- Lidl has replaced Daniel Marasch, its German head of U.S. operations with the former CEO of Lidl Spain, according to Supermarket News, citing a report from German trade publication Lebensmittel Zeitung.
- Sales at Lidl’s 37 U.S. stores have so far been “frighteningly weak,” according to the Lebensmittel Zeitung report. Michael Aranda, the former Lidl Spain CEO taking over the U.S. division, has 17 years of experience with the company and a reputation for being a disciplined leader who effectively carries out the company’s vision. Overall, according to the reports, Lidl wants to combat the issue by instituting a more disciplined approach to operations.
- U.S. and European officials confirmed to Supermarket News that that Aranda has taken over the U.S. oversight role, but disputed the idea that the company was struggling. “We feel very confident with where we are as a company and we’re proud of our launch to date,” Lidl U.S. spokesman Will Harwood told SN.
Lidl has been an overwhelming success in Europe, where it currently operates more than 10,000 stores. But it hasn’t succeeded everywhere. In 2008, Lidl pulled out of Norway after four years of operating in the country. Out of all the markets Lidl has entered, it remains the only one where the company has folded.
So what happened? According to various sources, including a rigorous master’s thesis by a former business student at the University of Agden in Norway, government import regulations stymied Lidl’s supply. But another key factor was a strong, concerted opposition comprised of the country’s four main retailers, which collectively controlled 99% of the market. Each retailer moved quickly to neutralize Lidl’s price advantage.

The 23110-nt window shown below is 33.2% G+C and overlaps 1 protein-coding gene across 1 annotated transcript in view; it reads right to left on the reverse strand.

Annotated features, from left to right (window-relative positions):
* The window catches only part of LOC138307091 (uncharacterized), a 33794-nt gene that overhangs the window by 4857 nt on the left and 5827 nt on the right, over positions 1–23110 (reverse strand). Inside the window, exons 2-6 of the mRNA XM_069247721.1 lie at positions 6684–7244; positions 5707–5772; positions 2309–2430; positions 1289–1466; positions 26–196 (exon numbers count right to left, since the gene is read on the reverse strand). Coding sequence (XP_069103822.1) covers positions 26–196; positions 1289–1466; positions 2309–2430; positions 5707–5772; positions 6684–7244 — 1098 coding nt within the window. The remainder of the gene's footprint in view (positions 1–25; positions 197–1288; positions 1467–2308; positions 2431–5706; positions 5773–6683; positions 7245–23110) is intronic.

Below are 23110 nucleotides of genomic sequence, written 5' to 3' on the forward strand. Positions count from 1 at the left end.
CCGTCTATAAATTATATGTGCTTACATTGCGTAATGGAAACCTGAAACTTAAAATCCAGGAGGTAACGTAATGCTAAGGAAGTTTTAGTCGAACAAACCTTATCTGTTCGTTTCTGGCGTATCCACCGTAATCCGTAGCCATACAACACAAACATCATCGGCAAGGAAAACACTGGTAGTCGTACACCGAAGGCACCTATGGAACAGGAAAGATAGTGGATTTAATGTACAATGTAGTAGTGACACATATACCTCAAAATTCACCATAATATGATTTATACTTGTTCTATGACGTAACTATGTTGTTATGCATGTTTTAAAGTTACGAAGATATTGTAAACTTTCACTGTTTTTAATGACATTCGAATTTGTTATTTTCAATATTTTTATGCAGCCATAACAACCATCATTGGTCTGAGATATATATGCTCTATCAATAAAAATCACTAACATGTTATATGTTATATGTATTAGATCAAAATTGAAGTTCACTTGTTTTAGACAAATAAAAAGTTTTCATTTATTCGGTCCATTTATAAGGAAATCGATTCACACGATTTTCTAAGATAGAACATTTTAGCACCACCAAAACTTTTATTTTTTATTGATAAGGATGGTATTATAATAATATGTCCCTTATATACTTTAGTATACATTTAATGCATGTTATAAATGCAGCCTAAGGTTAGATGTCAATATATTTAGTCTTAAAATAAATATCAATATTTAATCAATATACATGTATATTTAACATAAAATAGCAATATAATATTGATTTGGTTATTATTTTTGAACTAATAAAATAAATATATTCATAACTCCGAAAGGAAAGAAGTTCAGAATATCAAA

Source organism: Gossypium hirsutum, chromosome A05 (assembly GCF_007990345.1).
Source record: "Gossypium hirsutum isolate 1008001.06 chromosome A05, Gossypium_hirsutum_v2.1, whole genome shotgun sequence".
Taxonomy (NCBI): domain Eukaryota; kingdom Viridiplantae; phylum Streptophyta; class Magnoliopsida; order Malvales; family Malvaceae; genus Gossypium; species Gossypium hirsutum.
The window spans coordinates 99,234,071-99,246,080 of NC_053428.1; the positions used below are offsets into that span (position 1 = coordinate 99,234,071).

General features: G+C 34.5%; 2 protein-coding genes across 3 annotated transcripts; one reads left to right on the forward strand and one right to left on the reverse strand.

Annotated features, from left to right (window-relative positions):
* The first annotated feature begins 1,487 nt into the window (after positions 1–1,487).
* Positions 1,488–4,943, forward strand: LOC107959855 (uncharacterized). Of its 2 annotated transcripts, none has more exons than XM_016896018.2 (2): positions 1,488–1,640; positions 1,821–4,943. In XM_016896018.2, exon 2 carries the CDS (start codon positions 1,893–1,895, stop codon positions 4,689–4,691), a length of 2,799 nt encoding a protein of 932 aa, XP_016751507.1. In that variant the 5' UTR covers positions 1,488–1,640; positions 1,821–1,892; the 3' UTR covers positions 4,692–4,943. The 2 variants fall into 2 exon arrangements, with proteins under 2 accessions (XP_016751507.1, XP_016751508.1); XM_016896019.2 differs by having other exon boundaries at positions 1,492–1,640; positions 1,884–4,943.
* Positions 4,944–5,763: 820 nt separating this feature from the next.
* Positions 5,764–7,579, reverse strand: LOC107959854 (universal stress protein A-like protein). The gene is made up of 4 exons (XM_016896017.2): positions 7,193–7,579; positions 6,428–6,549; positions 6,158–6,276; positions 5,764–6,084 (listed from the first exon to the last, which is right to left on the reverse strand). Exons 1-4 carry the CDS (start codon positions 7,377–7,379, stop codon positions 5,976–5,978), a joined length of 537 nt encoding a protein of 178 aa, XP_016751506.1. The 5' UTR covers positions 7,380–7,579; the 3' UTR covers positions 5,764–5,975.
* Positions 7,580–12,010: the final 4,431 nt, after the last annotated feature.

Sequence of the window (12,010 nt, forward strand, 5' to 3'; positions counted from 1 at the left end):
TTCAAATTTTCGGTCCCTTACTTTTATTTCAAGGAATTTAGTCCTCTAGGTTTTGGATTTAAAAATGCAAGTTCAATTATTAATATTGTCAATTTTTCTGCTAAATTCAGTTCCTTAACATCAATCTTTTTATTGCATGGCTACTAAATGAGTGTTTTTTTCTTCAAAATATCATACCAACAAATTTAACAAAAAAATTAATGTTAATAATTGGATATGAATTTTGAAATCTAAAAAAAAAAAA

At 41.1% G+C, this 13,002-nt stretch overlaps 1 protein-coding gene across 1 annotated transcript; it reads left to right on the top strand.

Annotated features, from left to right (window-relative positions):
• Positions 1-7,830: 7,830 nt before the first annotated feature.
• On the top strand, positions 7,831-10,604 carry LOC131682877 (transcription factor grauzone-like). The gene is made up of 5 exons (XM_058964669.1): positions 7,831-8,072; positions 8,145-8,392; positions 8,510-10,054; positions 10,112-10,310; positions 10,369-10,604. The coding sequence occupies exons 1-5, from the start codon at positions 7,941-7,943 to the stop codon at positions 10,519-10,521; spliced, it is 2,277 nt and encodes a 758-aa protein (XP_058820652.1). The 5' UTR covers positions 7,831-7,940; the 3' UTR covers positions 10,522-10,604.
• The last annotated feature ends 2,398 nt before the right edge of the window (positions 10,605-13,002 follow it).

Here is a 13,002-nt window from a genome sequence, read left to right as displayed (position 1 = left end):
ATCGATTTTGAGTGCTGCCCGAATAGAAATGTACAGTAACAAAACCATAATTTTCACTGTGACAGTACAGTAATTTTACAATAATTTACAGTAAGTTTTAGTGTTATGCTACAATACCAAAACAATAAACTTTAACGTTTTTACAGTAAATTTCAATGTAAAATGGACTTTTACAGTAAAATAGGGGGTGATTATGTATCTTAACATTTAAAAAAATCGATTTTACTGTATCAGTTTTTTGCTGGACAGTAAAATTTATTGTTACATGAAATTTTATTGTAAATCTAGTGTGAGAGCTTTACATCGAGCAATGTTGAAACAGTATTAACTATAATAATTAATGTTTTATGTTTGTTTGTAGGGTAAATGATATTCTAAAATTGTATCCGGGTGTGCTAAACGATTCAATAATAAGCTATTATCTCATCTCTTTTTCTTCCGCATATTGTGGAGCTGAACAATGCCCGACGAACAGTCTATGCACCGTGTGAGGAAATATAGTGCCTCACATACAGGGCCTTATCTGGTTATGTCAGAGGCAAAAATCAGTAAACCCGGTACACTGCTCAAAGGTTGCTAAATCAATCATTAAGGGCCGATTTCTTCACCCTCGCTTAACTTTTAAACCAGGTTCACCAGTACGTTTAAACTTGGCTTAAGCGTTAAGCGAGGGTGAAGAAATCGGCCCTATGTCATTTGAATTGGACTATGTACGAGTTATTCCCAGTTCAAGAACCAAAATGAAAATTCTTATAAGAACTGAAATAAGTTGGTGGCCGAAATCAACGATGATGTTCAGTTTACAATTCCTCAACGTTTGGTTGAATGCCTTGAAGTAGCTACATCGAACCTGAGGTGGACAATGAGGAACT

“Lidl was also regarded as a very strong threat for the existing four players, and their collaborating strategy to counter this threat made it even more difficult for Lidl,” wrote Haakon Winger Eide.
Is this to say the U.S. will join Norway as a failed market for Lidl in light of its alarmingly quick executive shuffle? Hardly. Companies frequently stumble out of the gate, and Lidl has only been operating in the U.S. for three months.
But it does prove that the Lidl approach many U.S. observers view as a major disruptor can itself be disrupted. Although it’s been nearly a decade since its failed attempt, and Norway and the U.S. are very different markets, there’s a common thread of intense competition pushing back against the discounter. Unlike markets like England, where Lidl and fellow discounter Aldi took retailers by surprise, American grocers prepared for Lidl’s entry this summer well ahead of time by lowering prices, honing their value messaging and through numerous other strategies.
Along with Aldi, Lidl typically has the lowest prices in the markets where it operates. And its focus on quality and fresh items, including bakery and an extensive produce section, sets it apart. But other retailers seem to be making it hard for shoppers to defect. It’s also possible that Lidl’s unique assortment, including a wide selection of nonfood items, is missing the mark with U.S. consumers.
A slow start isn’t completely unexpected, as sources have told Food Dive that Lidl’s lack of brand recognition means the slow boil of word-of-mouth recommendations will be a main route to consumer adoption. There’s also Lidl’s ability to adapt, which is widely regarded as one of its most potent capabilities. After the Norway failure, according to Simon Johnstone, a London-based analyst with Kantar Retail, Lidl learned how to better customize its assortments to individual markets. Shortly after exiting Norway, Lidl entered the very tough Italian market, and found success through a hyper-local marketing and supply strategy.
“That 'failure' has been a key reason behind delays in entering other markets such as the USA and Lithuania,” Johnstone wrote in a recent column. “Norway was a warning to Lidl about the danger of a standardised approach and the need to localise its offer as much and as early on as possible.”